The Shields-Ethridge Heritage Farm is an historic site, reminding us of farmers who depended on local production and lived in a self-sufficient way. A visit to the Shields-Ethridge Heritage Farm offers third grade students demonstrations of living, learning, and working over a 200 year history.
Suggestions for preparing students for observing, recording, and discussing their visit to the Shields-Ethridge Farm are organized by specific demonstration sites. The materials provided on this website can be printed or copied as needed by teachers. Each of the lesson plans meets applicable performance standards of the Georgia Department of Education for the third grade.
To introduce third graders to the Shields-Ethridge Heritage Farm, use the attached map, drawn by Al McLeod of the Jefferson City Schools. Each of the 20 buildings or spaces shown on the map had a specific function. Students will see each of these places and will learn why each was needed. Before visiting, students might study the map and imagine the demonstrations they will see:
- Living on a farm 100 years ago—candle dipping, spinning, drawing water from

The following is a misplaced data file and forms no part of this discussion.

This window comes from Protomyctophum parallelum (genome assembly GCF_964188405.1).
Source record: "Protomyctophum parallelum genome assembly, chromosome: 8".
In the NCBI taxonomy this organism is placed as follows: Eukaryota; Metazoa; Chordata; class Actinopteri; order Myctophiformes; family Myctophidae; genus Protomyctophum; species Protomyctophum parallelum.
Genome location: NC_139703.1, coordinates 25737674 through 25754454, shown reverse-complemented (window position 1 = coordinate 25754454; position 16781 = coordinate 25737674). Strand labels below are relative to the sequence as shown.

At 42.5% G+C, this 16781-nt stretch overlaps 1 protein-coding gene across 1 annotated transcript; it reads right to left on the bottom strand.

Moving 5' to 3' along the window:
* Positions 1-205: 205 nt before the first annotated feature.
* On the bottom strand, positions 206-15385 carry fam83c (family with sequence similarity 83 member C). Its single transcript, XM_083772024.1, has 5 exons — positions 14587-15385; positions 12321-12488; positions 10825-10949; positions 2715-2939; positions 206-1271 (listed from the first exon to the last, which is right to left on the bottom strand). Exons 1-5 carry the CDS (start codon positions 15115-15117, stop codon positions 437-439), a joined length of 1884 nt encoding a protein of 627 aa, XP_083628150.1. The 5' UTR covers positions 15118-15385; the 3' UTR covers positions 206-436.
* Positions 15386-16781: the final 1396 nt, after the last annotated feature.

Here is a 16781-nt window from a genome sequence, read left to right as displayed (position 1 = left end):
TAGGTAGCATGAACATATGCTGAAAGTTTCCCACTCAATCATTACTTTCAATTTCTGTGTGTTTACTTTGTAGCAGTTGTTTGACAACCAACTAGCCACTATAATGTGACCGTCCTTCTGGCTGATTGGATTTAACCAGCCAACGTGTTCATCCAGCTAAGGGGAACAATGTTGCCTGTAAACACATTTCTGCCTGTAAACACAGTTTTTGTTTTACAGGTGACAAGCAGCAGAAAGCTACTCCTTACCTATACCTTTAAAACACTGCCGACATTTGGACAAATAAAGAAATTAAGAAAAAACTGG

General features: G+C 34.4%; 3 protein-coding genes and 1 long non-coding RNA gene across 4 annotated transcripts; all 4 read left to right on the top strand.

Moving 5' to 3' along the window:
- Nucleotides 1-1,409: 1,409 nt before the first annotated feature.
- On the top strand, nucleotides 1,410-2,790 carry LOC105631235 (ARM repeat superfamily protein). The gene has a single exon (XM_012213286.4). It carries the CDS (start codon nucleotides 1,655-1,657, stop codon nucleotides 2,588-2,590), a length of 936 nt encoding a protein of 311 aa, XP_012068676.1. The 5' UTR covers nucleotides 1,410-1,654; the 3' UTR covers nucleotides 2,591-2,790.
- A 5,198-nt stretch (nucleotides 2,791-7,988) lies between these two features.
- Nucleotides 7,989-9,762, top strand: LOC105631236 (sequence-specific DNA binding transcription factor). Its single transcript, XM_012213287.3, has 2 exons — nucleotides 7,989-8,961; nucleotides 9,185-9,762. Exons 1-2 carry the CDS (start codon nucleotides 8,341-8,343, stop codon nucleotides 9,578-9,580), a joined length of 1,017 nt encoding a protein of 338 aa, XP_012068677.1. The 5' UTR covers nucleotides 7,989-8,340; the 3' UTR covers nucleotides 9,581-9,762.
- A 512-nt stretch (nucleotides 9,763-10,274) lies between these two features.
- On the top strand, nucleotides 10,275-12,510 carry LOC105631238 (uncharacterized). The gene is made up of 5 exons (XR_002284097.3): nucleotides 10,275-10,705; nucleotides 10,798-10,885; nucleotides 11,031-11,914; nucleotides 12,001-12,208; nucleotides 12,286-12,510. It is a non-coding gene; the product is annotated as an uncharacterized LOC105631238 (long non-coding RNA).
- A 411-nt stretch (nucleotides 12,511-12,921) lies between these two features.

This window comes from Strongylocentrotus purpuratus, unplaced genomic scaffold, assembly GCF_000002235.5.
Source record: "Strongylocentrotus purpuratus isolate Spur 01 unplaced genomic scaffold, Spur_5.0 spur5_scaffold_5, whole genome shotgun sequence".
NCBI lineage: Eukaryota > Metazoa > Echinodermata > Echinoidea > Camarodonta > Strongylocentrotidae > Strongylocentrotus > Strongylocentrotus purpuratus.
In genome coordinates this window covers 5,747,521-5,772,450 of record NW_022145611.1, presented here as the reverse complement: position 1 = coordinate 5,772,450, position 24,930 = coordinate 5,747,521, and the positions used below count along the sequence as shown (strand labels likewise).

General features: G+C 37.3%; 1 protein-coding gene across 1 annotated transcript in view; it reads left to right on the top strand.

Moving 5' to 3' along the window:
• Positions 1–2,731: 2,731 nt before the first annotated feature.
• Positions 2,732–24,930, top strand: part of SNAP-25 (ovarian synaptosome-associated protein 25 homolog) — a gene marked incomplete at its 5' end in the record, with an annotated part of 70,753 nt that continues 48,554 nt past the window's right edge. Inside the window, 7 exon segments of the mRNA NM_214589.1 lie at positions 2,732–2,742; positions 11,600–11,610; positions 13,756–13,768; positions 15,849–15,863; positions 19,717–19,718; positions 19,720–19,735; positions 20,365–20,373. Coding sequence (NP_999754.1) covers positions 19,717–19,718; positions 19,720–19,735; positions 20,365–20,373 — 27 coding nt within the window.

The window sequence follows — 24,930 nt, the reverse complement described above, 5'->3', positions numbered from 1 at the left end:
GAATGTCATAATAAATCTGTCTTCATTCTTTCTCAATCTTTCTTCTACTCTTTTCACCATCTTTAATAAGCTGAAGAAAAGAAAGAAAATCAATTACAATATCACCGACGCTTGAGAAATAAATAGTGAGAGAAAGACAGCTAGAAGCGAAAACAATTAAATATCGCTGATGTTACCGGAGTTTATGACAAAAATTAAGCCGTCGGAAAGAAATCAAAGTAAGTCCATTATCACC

a well, black pot cooking at the Teacher’s house
Going to school 100 years ago—recitations, play, chores at the Bachelors’
Cotton farming 100 years ago—ploughing, planting, ginning cotton by hand and
at the gin
Processing grain 100 years ago—wheat harvesting hand tools and grist mill at the
Making tools 100 years ago—Blacksmithing and woodworking at the blacksmith shop and planing mill
Students might also study the map and identify the commercial center of the farm, where goods and services were provided. The store, or Commissary, was the only source of “bought” goods for many miles around in Jackson County. Cotton was the major crop grown at the Shields-Ethridge Farm. Students could discuss why the buildings are located where they are, and why a water tower stands near the warehouse.
Knowing what they will see on a day’s visit to the farm should help students explore this piedmont farmstead. Suggestions linked to demonstrations are included in an effort to help students acquire an understanding of Georgia’s agricultural and economic history.